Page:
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Handling Difficult Interview Questions

What questions do you dread being asked in an interview? Some of the more commonly asked dreaded questions include: "What are your strengths and weaknesses?", "Where do you see yourself in five years?", "Why should I hire you?", and "Why do you want to work here?". When you think about it, they are all legitimate questions. You may not have done sufficient soul searching or strategizing to handle them well, but each presents you with an opportunity to sell yourself.
 It is helpful to look first at why they ask the questions and then to strategize a response.
 "What are your strengths and weaknesses?" The employer may be assessing how well you know yourself and how honest and open you are. You have an opportunity to showcase your strengths and also to reveal a not too serious weakness. It is best if you demonstrate how you are working to improve your stated weakness. For example, you might say, "My computer experience is somewhat limited. However, I recently took a week long training program on using the MAC and I'm looking forward to building on the skills I learned."
 "Where do you see yourself in five years?" They want to know if you are ambitious. If you find it hard to look five years out, try this: "Five years seems like a long time. I can see myself as a programmer analyst in two years. Five years from now, I might be a software developer or a systems analyst. I won't know which direction I want to take until I've been in the field for awhile."
 "Why should I hire you?" Here's where they find out how well you understand their needs and how confident you are of your qualifications for the position. How about a response like this one? "I think you should hire me because I have the skills you need in this marketing support position. My technical skills exactly match the requirements as I've been using your software in my Co-op job. And my interpersonal skills are strong as a result of my student government experience."
 "Why do you want to work here?" This is where the employer finds out how much you know about their organization. You want to convey your interest in contributing to their mission or in being part of an important project they've been awarded. For example: "I've read about your contract to develop tax accounting software for the federal government and I want to be part of the action..."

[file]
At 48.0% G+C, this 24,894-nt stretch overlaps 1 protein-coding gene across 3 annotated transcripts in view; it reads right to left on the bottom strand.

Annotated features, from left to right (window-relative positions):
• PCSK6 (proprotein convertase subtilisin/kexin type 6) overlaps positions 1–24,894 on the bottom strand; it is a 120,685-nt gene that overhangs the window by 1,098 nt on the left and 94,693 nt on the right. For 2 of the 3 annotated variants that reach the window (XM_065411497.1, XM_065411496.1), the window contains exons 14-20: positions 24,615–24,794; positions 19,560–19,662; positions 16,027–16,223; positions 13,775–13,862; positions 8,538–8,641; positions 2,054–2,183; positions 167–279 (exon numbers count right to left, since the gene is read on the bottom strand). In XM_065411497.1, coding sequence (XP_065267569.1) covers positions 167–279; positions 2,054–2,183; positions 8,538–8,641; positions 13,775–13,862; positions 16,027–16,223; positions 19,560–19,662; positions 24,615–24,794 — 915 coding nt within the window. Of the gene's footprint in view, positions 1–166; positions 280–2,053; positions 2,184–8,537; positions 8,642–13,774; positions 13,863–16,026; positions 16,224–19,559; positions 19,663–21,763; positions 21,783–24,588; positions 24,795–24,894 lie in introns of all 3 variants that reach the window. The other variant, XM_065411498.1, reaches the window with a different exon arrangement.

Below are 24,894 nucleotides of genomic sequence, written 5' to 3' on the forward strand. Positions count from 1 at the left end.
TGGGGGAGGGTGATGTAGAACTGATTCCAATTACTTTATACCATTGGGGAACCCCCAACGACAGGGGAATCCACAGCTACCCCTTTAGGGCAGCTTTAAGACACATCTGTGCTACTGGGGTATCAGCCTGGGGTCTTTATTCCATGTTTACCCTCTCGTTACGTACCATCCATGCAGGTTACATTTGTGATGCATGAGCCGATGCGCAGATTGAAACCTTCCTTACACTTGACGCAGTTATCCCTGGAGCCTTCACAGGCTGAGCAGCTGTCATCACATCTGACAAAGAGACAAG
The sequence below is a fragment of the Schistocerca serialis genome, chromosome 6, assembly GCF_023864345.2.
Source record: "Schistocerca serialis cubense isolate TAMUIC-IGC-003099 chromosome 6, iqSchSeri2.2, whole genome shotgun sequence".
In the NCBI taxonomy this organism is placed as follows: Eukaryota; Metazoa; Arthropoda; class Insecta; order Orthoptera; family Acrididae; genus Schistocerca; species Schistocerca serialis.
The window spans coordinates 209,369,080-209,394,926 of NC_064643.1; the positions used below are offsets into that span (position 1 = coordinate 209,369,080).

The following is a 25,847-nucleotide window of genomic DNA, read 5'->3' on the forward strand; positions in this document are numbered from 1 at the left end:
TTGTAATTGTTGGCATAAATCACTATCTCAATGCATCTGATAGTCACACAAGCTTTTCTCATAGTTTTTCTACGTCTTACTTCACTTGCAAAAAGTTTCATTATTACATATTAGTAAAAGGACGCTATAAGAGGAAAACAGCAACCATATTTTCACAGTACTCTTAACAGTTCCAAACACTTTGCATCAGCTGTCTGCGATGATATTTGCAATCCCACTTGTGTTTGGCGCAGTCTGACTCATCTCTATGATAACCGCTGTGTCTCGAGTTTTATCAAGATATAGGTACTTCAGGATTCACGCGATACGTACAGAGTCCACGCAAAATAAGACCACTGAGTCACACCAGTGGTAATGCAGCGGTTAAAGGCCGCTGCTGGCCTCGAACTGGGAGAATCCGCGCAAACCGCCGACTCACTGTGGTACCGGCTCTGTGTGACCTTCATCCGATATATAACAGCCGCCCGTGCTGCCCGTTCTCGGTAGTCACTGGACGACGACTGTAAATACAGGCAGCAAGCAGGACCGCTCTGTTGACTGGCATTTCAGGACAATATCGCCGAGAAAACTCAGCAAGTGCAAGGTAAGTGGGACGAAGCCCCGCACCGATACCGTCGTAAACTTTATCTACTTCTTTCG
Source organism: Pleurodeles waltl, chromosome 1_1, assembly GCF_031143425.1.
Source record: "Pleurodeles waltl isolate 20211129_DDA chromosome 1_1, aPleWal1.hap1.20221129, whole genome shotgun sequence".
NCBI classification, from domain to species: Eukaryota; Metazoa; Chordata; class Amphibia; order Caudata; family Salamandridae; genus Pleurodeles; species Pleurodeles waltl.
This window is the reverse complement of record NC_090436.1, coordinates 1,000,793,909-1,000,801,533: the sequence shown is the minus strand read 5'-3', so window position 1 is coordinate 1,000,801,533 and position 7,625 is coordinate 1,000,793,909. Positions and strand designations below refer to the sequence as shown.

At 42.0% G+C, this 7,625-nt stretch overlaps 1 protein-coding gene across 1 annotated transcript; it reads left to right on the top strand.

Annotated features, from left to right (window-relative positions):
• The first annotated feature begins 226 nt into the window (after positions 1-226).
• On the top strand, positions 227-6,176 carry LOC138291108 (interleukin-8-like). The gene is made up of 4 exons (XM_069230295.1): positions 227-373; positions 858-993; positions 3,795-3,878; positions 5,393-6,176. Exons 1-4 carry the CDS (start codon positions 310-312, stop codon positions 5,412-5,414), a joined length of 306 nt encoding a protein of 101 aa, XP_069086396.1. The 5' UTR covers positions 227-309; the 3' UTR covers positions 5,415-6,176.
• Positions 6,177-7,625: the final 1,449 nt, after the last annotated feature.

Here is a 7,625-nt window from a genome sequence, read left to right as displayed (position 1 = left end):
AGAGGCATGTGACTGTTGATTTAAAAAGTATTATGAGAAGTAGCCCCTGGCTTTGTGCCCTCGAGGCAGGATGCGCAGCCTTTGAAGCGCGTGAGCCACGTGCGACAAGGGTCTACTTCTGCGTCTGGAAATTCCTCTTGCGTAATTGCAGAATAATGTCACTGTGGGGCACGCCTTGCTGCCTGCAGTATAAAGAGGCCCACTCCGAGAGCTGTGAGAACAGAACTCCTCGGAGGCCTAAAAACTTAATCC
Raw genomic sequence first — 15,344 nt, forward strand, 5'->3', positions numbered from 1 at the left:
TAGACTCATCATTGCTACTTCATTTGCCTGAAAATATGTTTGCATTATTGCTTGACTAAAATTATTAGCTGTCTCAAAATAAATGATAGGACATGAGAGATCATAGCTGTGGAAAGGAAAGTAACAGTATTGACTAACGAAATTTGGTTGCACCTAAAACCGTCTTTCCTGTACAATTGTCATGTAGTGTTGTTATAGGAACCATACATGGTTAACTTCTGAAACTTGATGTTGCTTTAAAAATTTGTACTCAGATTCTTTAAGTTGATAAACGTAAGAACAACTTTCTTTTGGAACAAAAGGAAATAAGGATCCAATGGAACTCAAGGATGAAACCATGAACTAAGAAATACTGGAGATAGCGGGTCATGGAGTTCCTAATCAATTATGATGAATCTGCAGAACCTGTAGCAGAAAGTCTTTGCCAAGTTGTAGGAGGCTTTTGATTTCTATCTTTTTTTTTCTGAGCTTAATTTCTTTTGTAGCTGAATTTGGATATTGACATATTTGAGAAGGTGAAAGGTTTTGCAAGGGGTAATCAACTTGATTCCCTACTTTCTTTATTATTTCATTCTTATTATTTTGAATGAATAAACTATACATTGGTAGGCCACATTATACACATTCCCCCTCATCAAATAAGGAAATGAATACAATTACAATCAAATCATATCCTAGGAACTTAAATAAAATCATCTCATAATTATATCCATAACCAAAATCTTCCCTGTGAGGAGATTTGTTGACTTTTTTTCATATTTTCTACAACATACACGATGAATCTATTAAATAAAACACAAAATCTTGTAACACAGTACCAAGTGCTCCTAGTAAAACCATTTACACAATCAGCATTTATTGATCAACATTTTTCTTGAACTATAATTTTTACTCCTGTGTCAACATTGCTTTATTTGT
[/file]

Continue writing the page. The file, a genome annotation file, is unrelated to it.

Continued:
Then there are those questions that you hope no one asks but they inevitably do -- important questions that demand a well-prepared response from you. For example, if your resume doesn't show continuous employment, you should expect to be asked for an explanation. What positive results came out of your decision not to work? An upbeat way to explain might be, "That's correct, I did not work in 1988. I was nearing the end of my degree program at Northeastern. I realized that if I attended school full time I could complete my bachelor's degree in one year, rather than working and taking three years to finish. I feel I made the right decision: when I went back to work, I was offered a salary considerably higher than my previous earnings."
 Perhaps you were laid off last year, so you dread being asked why you left your last job. You want to frame your explanation in a way that dispels any shame or guilt you may be harboring. "I was one of 180 people laid off last September when XYZ Corporation went through a major downsizing."
 What if you were fired for some reason? This can be very worrisome to the job seeker. "To be honest with you, I just didn't fit into the organization. Finally, my supervisor and I decided it was best for me to leave. While this was a devastating experience, I feel I'm ready to begin again."
 These examples show honest, straight forward responses that will be acceptable to an employer. The important thing is for you to come to terms with the issue, see the positive side, and demonstrate that you are eager to move on in your career.

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